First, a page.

05 January 2009

First Page Entry

**page deleted per author's request**

First a disclaimer: I'm doing this game as an editor. I'm trying to let you all in on what goes on in our heads as we read (or, well, at least mine). I participate in a lot of critique, and that's a different animal. In critique, I spend a lot of time with the person's pages, figuring out what's working and what's not. I often know beforehand what the writer is trying to accomplish, so I can focus on whether they achieved that or not. I go into critique knowing it's not a finished product and expecting changes will be made.

Not so, editing. When I read my slush, I expect to read the best story possible, polished and finished. I expect it's already been read by people who will tell the author the truth (one of many reasons I don't crit my slush--it should have already by vetted by others). I'm not looking for reasons to reject, but I don't spend a lot of time figuring out how to fix a story either. Reading slush is not critique. It's editing.

It sounds harsh; it might sound like I'm slamming every story I read. Actually, I spend a lot of time thinking: Not for E-Spec and move on. Why do I move on? Because I'm actually looking for a reason to take a story. Call me an optimist that way.

So, I'll be frank. The structure of a few of the sentences in this piece bothers me. Sometimes the link between ideas are confusing, sometimes it's passive voice, and sometimes the subject needs to come first.

Subject-verb-object is an editor's dream, really. Solid, traditional structure is like a clean window; I can see right through to the idea. I see sentences here that feel like the author may be trying for voice and atmosphere--especially the early ones-- but they just ended up confusing me.

As for the plot, why don't we know why she can't go into the forest? Well, okay, the POV character doesn't know, but why doesn't he tell her? More importantly, why doesn't she ask? Older, wiser beings Who Know Stuff But Don't Tell is tired trope. Often, an early reveal will add to the tension of the story--if it's a good secret, that is. Right now, though, all I got are singing trees and I'm thinking "How bad can singing trees be, anyway?"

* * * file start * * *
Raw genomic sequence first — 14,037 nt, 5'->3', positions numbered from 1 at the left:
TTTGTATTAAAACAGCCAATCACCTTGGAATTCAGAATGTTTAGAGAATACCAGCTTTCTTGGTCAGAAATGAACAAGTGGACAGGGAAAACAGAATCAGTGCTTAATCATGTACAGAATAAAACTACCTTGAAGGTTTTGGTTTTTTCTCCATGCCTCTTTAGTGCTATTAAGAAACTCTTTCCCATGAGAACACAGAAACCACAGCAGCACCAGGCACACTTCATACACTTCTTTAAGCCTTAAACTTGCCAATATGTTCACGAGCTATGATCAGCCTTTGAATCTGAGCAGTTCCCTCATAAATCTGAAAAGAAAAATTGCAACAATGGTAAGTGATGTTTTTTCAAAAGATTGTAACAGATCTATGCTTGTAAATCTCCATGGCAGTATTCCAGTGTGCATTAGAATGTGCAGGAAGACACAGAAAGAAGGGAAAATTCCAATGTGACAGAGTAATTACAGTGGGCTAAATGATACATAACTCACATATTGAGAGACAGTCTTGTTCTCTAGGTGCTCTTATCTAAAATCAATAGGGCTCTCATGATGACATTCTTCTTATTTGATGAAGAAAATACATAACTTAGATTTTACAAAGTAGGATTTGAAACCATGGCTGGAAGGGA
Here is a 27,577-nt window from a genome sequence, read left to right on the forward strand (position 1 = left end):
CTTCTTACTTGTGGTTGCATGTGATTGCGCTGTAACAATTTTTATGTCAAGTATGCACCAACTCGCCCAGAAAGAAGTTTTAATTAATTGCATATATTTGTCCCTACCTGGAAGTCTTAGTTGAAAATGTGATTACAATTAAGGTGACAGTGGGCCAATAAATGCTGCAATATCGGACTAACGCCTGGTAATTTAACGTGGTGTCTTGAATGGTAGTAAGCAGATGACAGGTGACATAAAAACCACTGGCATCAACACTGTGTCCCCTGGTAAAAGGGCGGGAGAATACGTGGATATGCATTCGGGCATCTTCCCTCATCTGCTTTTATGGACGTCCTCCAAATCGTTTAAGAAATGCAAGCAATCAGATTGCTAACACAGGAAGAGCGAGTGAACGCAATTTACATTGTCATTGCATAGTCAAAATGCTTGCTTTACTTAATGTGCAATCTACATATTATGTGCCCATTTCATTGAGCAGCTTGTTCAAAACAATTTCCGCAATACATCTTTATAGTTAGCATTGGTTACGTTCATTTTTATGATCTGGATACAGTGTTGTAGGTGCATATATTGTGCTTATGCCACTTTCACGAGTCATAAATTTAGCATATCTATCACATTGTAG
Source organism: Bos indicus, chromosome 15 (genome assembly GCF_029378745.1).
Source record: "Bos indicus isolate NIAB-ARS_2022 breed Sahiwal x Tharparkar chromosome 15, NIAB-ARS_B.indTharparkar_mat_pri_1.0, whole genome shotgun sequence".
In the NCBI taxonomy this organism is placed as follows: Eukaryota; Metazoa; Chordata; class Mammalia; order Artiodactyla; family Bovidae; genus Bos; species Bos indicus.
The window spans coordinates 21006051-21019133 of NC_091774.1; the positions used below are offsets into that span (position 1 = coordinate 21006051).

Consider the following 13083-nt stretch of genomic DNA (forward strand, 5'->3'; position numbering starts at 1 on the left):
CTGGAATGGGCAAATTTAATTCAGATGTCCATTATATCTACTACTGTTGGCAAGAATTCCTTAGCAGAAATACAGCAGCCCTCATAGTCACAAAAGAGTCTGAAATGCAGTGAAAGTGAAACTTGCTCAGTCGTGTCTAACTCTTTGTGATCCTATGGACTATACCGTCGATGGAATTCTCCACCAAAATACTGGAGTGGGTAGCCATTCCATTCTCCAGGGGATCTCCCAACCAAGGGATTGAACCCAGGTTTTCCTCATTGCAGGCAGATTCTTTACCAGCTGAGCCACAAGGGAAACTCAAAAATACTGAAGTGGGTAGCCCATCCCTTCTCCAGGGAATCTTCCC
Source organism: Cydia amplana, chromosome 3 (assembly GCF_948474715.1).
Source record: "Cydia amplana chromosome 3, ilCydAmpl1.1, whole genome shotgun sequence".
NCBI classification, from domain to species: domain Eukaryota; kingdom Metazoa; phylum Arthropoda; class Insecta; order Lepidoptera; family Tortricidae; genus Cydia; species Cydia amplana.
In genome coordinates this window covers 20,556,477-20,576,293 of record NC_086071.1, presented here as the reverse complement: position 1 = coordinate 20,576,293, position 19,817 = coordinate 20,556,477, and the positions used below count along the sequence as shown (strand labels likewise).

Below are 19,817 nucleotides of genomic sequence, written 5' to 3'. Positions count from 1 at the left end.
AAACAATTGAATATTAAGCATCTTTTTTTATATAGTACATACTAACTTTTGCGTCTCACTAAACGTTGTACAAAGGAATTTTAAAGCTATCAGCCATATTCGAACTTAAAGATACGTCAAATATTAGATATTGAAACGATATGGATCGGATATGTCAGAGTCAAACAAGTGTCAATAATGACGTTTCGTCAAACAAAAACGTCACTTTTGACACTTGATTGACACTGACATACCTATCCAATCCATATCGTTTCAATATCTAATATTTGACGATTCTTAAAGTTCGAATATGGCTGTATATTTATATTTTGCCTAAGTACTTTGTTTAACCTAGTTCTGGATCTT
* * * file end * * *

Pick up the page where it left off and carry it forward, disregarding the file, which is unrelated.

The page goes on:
Think of the first page as roughly the first chapter of a book. By the end of a first chapter in a novel you should know the protag, their problem, at least one obstacle in their way (it's AWESOME if that obstacle is the antagonist). Plus it's cool if we get a little "by golly I'm going into that forest anyway" so we know our marching orders are coming from someone who's going in with both guns blazing. What's missing from this page are details of the problem and to some extent, a clear antagonist (though if we believe Dad, the trees might be it).

Because I had to read a couple of sentences a couple of times and because I don't know what the problem is and because I've got 50 stories in my inbox right now, I'd probably not read on. I really don't mean that to sound harsh. There may be potential here. But I don't see it in on the first page.

Thanks so much for playing along and keep them coming! A note on my slush: my goal is to get through all my stories by Friday, and our cut-off is today, the 5th, at midnight.

1 comment:

lesleylsmith said...

Thanks for playing, author! We appreciate it. This piece has some interesting ideas. Kudos, author! :)
I really like the singing forest. The "Great Wolf" is intriguing. Some of the phrases are really nice such as squirming the toes around in the dew.

I have to admit, however, that I agree with Editor Betsy in that I would not read more. The first several sentences are just too confusing. Author, you need to consider getting a critique group.

This story may be suffering from "started-too-early-itis". If the author has started later, with
The forest sang to no one else, only her.
She had to know.
She stood on the forest's edge, barefoot so she could sink her toes into the thick grass and squirm them around in the early morning dew. She loved the way the quickly disappearing wetness tickled her toes.
'Can you hear me?' she called.
No one answered. She knew they were listening though, knew it from the expectant hush blanketing the air.

I would be much more enthusiastic. Actually that's quite nice. It makes the reader wonder why the forest sings only to her. It includes the nice characterization of the squirmy toes.

Good luck with this story, author!